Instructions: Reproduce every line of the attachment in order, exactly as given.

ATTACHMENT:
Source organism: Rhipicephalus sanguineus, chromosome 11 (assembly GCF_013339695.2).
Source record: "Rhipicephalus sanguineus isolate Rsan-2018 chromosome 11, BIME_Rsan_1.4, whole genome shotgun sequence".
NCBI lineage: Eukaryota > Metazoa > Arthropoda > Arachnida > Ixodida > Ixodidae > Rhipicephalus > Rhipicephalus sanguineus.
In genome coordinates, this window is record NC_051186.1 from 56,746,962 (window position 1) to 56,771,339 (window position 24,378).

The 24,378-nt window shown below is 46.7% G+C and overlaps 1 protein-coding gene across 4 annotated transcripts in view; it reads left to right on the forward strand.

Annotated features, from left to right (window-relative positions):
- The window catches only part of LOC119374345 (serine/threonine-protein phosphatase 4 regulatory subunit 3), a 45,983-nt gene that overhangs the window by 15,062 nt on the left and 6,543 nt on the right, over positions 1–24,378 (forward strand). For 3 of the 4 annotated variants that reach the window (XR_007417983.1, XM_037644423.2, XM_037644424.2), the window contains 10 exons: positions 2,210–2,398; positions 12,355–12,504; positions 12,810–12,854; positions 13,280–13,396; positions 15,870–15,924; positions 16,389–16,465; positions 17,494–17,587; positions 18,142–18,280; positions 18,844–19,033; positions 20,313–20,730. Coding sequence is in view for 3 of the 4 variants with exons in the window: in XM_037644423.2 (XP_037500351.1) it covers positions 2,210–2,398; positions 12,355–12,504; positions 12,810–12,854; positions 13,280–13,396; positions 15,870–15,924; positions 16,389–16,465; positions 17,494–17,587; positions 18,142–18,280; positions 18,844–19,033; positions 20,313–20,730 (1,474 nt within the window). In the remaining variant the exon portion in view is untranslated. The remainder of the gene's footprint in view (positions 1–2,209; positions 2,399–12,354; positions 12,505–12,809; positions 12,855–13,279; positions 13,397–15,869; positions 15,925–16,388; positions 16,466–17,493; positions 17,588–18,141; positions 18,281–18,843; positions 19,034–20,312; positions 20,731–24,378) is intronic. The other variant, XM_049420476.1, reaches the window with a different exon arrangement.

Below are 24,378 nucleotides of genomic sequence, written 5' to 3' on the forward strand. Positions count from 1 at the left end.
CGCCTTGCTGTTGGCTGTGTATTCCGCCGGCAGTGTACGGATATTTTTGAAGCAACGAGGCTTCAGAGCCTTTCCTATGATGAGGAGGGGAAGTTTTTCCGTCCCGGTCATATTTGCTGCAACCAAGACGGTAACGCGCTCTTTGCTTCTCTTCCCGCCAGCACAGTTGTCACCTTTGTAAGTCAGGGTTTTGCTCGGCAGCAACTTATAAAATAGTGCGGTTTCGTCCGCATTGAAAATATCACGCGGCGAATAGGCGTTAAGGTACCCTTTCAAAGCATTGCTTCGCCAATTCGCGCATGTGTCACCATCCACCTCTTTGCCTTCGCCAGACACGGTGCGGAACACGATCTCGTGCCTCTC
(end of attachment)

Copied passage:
Source organism: Rhipicephalus sanguineus, chromosome 11 (assembly GCF_013339695.2).
Source record: "Rhipicephalus sanguineus isolate Rsan-2018 chromosome 11, BIME_Rsan_1.4, whole genome shotgun sequence".
NCBI lineage: Eukaryota > Metazoa > Arthropoda > Arachnida > Ixodida > Ixodidae > Rhipicephalus > Rhipicephalus sanguineus.
In genome coordinates, this window is record NC_051186.1 from 56,746,962 (window position 1) to 56,771,339 (window position 24,378).

The 24,378-nt window shown below is 46.7% G+C and overlaps 1 protein-coding gene across 4 annotated transcripts in view; it reads left to right on the forward strand.

Annotated features, from left to right (window-relative positions):
- The window catches only part of LOC119374345 (serine/threonine-protein phosphatase 4 regulatory subunit 3), a 45,983-nt gene that overhangs the window by 15,062 nt on the left and 6,543 nt on the right, over positions 1–24,378 (forward strand). For 3 of the 4 annotated variants that reach the window (XR_007417983.1, XM_037644423.2, XM_037644424.2), the window contains 10 exons: positions 2,210–2,398; positions 12,355–12,504; positions 12,810–12,854; positions 13,280–13,396; positions 15,870–15,924; positions 16,389–16,465; positions 17,494–17,587; positions 18,142–18,280; positions 18,844–19,033; positions 20,313–20,730. Coding sequence is in view for 3 of the 4 variants with exons in the window: in XM_037644423.2 (XP_037500351.1) it covers positions 2,210–2,398; positions 12,355–12,504; positions 12,810–12,854; positions 13,280–13,396; positions 15,870–15,924; positions 16,389–16,465; positions 17,494–17,587; positions 18,142–18,280; positions 18,844–19,033; positions 20,313–20,730 (1,474 nt within the window). In the remaining variant the exon portion in view is untranslated. The remainder of the gene's footprint in view (positions 1–2,209; positions 2,399–12,354; positions 12,505–12,809; positions 12,855–13,279; positions 13,397–15,869; positions 15,925–16,388; positions 16,466–17,493; positions 17,588–18,141; positions 18,281–18,843; positions 19,034–20,312; positions 20,731–24,378) is intronic. The other variant, XM_049420476.1, reaches the window with a different exon arrangement.

Below are 24,378 nucleotides of genomic sequence, written 5' to 3' on the forward strand. Positions count from 1 at the left end.
CGCCTTGCTGTTGGCTGTGTATTCCGCCGGCAGTGTACGGATATTTTTGAAGCAACGAGGCTTCAGAGCCTTTCCTATGATGAGGAGGGGAAGTTTTTCCGTCCCGGTCATATTTGCTGCAACCAAGACGGTAACGCGCTCTTTGCTTCTCTTCCCGCCAGCACAGTTGTCACCTTTGTAAGTCAGGGTTTTGCTCGGCAGCAACTTATAAAATAGTGCGGTTTCGTCCGCATTGAAAATATCACGCGGCGAATAGGCGTTAAGGTACCCTTTCAAAGCATTGCTTCGCCAATTCGCGCATGTGTCACCATCCACCTCTTTGCCTTCGCCAGACACGGTGCGGAACACGATCTCGTGCCTCTC